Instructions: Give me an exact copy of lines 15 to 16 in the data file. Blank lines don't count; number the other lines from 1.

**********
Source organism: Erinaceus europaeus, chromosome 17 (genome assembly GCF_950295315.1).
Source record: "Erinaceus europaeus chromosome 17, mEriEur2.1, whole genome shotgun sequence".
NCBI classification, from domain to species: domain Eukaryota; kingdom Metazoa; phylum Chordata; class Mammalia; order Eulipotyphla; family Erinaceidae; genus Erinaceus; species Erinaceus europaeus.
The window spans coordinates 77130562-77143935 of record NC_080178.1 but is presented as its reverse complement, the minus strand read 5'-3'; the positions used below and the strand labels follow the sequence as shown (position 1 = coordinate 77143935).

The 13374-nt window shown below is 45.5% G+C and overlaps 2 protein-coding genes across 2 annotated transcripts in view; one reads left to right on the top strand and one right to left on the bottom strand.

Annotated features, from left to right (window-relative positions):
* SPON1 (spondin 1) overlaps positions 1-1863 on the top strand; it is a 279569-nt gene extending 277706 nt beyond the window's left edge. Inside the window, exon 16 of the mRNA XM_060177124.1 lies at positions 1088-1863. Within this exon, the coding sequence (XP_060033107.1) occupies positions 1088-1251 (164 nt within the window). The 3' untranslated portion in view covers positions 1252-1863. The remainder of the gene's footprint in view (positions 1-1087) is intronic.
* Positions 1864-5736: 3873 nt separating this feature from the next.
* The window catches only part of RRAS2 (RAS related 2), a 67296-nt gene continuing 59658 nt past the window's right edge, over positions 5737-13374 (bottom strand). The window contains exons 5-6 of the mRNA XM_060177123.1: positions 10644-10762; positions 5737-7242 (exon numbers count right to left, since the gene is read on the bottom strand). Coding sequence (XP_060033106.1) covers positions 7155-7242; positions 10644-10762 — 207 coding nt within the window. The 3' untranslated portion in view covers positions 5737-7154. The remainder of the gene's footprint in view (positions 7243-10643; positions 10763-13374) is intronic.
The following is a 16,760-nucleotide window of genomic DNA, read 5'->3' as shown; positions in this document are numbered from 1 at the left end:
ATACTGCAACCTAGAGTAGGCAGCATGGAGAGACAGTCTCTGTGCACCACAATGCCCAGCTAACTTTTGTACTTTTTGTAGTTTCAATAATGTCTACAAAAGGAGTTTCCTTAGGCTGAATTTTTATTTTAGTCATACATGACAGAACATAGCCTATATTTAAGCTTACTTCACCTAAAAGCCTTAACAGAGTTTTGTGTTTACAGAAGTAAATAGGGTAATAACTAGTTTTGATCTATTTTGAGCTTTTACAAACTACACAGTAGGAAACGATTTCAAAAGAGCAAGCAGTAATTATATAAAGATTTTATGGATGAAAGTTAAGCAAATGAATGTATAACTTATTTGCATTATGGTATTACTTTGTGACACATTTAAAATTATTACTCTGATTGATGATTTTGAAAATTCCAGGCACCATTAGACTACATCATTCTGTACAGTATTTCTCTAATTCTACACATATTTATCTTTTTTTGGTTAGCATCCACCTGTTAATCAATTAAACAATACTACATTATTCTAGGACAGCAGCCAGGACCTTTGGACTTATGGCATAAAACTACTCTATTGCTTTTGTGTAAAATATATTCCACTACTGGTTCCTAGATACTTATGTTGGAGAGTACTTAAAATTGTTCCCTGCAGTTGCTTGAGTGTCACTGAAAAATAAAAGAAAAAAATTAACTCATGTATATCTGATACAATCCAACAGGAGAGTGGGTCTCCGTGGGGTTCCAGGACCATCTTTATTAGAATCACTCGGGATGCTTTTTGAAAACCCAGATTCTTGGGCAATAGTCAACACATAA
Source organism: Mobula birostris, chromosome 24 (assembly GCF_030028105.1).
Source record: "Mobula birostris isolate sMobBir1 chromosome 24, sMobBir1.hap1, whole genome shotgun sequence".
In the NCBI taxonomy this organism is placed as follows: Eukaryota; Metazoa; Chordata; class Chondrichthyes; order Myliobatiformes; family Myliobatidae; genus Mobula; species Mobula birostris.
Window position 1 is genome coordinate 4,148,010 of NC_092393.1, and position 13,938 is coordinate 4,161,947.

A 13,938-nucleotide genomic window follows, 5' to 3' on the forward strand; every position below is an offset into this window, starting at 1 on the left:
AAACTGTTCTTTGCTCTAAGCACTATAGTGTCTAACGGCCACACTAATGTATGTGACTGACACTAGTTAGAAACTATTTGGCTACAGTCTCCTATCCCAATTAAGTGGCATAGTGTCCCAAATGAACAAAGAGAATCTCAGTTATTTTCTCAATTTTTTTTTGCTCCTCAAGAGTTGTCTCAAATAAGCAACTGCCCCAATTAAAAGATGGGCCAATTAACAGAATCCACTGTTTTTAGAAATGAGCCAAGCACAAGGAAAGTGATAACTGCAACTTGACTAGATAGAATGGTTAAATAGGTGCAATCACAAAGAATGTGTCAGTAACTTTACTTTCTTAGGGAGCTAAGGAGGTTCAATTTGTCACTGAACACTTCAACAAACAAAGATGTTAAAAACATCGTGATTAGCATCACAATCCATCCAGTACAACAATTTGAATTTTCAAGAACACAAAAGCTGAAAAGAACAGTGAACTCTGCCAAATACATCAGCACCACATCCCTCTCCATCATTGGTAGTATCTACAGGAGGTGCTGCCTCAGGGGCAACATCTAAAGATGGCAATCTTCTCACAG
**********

Window position 1 is genome coordinate 4,148,010 of NC_092393.1, and position 13,938 is coordinate 4,161,947.

A 13,938-nucleotide genomic window follows, 5' to 3' on the forward strand; every position below is an offset into this window, starting at 1 on the left: